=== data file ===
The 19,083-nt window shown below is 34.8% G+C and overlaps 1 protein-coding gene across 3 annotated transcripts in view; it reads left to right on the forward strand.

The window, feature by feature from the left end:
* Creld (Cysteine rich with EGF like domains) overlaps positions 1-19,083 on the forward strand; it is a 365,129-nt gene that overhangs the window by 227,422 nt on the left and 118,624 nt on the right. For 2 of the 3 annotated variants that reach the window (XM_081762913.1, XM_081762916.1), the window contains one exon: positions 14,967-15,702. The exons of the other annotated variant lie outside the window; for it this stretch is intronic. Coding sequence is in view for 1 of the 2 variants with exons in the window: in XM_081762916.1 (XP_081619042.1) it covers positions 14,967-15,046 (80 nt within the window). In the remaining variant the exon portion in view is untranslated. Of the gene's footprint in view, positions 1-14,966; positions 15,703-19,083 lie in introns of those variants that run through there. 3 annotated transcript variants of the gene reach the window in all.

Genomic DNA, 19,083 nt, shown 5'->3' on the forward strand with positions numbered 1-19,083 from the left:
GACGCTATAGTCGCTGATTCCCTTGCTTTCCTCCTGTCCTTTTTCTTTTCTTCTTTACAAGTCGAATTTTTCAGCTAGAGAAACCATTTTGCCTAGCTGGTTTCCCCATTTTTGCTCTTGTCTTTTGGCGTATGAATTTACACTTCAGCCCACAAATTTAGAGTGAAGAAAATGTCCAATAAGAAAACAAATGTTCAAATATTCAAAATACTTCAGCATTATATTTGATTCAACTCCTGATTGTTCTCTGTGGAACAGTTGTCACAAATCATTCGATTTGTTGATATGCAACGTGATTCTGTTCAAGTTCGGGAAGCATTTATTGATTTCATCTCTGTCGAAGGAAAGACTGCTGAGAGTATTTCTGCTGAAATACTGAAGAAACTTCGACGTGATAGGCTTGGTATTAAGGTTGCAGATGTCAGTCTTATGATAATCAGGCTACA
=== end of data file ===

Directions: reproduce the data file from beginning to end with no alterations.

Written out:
The 19,083-nt window shown below is 34.8% G+C and overlaps 1 protein-coding gene across 3 annotated transcripts in view; it reads left to right on the forward strand.

The window, feature by feature from the left end:
* Creld (Cysteine rich with EGF like domains) overlaps positions 1-19,083 on the forward strand; it is a 365,129-nt gene that overhangs the window by 227,422 nt on the left and 118,624 nt on the right. For 2 of the 3 annotated variants that reach the window (XM_081762913.1, XM_081762916.1), the window contains one exon: positions 14,967-15,702. The exons of the other annotated variant lie outside the window; for it this stretch is intronic. Coding sequence is in view for 1 of the 2 variants with exons in the window: in XM_081762916.1 (XP_081619042.1) it covers positions 14,967-15,046 (80 nt within the window). In the remaining variant the exon portion in view is untranslated. Of the gene's footprint in view, positions 1-14,966; positions 15,703-19,083 lie in introns of those variants that run through there. 3 annotated transcript variants of the gene reach the window in all.

Genomic DNA, 19,083 nt, shown 5'->3' on the forward strand with positions numbered 1-19,083 from the left:
GACGCTATAGTCGCTGATTCCCTTGCTTTCCTCCTGTCCTTTTTCTTTTCTTCTTTACAAGTCGAATTTTTCAGCTAGAGAAACCATTTTGCCTAGCTGGTTTCCCCATTTTTGCTCTTGTCTTTTGGCGTATGAATTTACACTTCAGCCCACAAATTTAGAGTGAAGAAAATGTCCAATAAGAAAACAAATGTTCAAATATTCAAAATACTTCAGCATTATATTTGATTCAACTCCTGATTGTTCTCTGTGGAACAGTTGTCACAAATCATTCGATTTGTTGATATGCAACGTGATTCTGTTCAAGTTCGGGAAGCATTTATTGATTTCATCTCTGTCGAAGGAAAGACTGCTGAGAGTATTTCTGCTGAAATACTGAAGAAACTTCGACGTGATAGGCTTGGTATTAAGGTTGCAGATGTCAGTCTTATGATAATCAGGCTACA